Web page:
Rampage Editorial: Communication Is Key

Story By: Rampage Staff, Rampage Reporter

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Last week’s report from the Accrediting Commission for Community and Junior Colleges reveals serious problems within the State Center Community College District. The problem is centered on both the mechanism and processes for communication. Presently, our district lacks a cohesive plan for communication and cooperation between itself and the colleges and centers it governs.
This is a major concern because communication is essential to the success of any institution, especially a multi-campus district. There is a confusion that is palpable among students, faculty and staff that must be acknowledged and dealt with.
For us students, it is a concern that our college was issued a warning by the accrediting team that visited last October. Among the areas of concern was the gap in communication, the lack of a clear understanding in the way things should work.
This should not have come as a shock to the district because the chair of the accreditation team had mentioned this issue in his closing statements. He had said he feared that the college was losing its momentum and that his team noted gaps in communication.
We know the gaps. Most students enrolled in F.C.C. know the confusion expressed by faculty members regarding the district’s add/drop policies. At the start of the semester, instructors are not able to add students over the cap. Students who sat on the floor of lecture halls, hoping to be added to rosters can describe the torture and uncertainty.
Faculty after faculty repeated that they were under stringent rules and couldn’t add anyone. But just as we were getting used to this rule, the district did a complete turn and told instructors they could add as many as they wanted. And after the third of week of classes?
Yet another example of the breakdown in communication is the summer school debacle. Again, no one consulted the different constituencies. Students – the main reason we are a college district – were not asked for their input. Faculty and staff said they received emails that summer school was cancelled followed by other emails that it was not.
This form of conflicting action does nothing but confuse all parties involved. This is what the accreditation report means by a lack or gap in communication. The different constituencies are not able to play any part if they are obscured by a constricting bottleneck in the organization’s conduit of information.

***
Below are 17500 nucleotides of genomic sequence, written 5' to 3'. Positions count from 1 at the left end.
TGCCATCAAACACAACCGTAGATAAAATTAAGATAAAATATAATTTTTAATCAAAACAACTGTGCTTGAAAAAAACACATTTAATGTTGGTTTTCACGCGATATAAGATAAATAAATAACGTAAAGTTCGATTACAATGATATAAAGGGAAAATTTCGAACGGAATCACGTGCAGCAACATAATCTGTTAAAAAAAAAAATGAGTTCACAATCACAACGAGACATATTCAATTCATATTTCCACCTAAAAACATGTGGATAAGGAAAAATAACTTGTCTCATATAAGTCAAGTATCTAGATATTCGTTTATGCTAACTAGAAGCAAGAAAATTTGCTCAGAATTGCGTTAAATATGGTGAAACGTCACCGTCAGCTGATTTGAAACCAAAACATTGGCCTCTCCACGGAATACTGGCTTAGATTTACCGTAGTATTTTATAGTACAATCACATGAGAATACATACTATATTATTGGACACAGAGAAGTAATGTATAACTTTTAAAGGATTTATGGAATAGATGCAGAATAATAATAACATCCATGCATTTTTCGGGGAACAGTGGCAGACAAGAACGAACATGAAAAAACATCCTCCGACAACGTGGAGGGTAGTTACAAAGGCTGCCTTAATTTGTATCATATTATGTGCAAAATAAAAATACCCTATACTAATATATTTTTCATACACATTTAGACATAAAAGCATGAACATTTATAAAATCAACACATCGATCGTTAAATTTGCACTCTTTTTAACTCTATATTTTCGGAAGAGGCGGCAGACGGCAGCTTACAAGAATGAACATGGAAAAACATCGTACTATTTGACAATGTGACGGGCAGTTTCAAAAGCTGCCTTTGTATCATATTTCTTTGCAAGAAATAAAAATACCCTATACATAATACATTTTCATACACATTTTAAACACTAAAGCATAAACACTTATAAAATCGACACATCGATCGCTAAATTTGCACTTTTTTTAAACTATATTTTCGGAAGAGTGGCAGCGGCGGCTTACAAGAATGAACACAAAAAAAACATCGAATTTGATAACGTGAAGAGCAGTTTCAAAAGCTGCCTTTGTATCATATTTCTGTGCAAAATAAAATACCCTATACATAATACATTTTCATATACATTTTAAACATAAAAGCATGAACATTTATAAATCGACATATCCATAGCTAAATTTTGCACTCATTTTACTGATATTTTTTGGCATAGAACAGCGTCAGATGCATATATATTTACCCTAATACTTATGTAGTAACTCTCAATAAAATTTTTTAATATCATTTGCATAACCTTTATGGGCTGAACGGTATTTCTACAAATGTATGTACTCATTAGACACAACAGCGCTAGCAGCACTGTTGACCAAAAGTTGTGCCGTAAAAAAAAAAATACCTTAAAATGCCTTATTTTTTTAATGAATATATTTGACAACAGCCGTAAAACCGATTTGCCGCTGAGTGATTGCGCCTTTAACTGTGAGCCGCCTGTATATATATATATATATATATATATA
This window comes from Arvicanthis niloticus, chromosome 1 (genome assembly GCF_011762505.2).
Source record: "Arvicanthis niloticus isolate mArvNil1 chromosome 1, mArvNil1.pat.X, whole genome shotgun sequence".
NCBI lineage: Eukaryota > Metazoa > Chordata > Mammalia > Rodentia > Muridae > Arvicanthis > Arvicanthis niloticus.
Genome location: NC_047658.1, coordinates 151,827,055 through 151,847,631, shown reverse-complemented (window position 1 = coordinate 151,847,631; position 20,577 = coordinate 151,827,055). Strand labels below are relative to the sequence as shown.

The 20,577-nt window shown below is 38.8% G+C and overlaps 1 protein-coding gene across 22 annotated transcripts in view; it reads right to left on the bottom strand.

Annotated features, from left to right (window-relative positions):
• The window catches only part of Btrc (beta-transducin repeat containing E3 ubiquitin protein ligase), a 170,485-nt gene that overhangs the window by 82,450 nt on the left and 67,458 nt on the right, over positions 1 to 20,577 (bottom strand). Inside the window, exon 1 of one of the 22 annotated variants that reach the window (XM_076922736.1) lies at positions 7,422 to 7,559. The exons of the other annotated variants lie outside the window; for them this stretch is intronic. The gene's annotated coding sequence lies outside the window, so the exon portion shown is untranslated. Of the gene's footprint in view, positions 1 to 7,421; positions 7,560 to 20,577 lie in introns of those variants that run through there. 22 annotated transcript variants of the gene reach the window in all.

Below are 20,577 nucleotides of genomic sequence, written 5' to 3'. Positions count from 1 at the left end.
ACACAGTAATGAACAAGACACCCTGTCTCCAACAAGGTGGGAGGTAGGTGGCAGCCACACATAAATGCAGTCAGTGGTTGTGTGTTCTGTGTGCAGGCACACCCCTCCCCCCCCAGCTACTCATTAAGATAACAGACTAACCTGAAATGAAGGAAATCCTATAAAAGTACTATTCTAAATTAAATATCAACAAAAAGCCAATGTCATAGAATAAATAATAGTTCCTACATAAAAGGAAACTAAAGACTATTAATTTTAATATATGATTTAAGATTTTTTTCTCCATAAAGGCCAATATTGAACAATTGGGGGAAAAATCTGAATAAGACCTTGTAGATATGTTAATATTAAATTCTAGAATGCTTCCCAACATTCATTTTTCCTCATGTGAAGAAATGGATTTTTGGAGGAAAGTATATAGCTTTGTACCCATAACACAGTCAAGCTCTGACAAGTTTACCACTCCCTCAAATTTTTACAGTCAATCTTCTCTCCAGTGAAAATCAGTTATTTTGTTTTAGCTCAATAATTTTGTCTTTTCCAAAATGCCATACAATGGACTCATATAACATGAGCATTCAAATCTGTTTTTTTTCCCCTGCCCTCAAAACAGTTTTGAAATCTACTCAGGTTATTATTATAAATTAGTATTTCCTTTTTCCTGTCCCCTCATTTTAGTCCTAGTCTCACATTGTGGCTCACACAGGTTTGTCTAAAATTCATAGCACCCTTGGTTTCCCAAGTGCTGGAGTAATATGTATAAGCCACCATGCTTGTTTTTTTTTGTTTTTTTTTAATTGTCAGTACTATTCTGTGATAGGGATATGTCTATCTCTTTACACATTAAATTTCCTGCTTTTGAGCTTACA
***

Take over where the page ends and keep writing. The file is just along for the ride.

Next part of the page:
There is a sense of confusion rippling through the faculty about which policy to adhere to. They say it undermines their relationship with their students and erodes trust. Students accuse instructors of having two different agendas. Students who have attended every class are informed that there is no room, but a few weeks later, an email completely contradicts the previous policy.
Keeping students on their toes is necessary, but this back-and-forth is severely disturbing. While the district may have been operating under difficult circumstances, their lack of coherent communication made it seem as if there was something to hide. If all stakeholders had been part of the decision from the beginning, there wouldn’t have been as much anxiety.   
When trying to reach a diverse community, there are more effective means than using student email. If past experiences are anything to go by, emails to students do not work. It should not be the only notification to students and faculty about an upcoming meeting. The district can communicate its efforts towards change through fliers on information boards, letters to the departments and ads placed in the college newspaper.   Forums and Town Hall meetings would be conducive to an efficient flow of information between the levels of administration, students, faculty and the district.
There needs to be a greater transparency when it comes to how the district conducts business. Yes, there are varying constituencies that must also play their parts, but it is the district that controls the game. It is the district that the colleges look to for guidance when it comes to structure. If there is no sense of structure, there is no model for needed.
To remediate the recommendations proposed by the accreditation team and to guarantee success in future accreditation exercises, there is much work to be done. As a college, FCC leaders have the responsibility to stand up and be assertive while the district needs to patch the holes and effectively communicate with the masses. Coming together to achieve this goal is the only way to avoid problems in the future.

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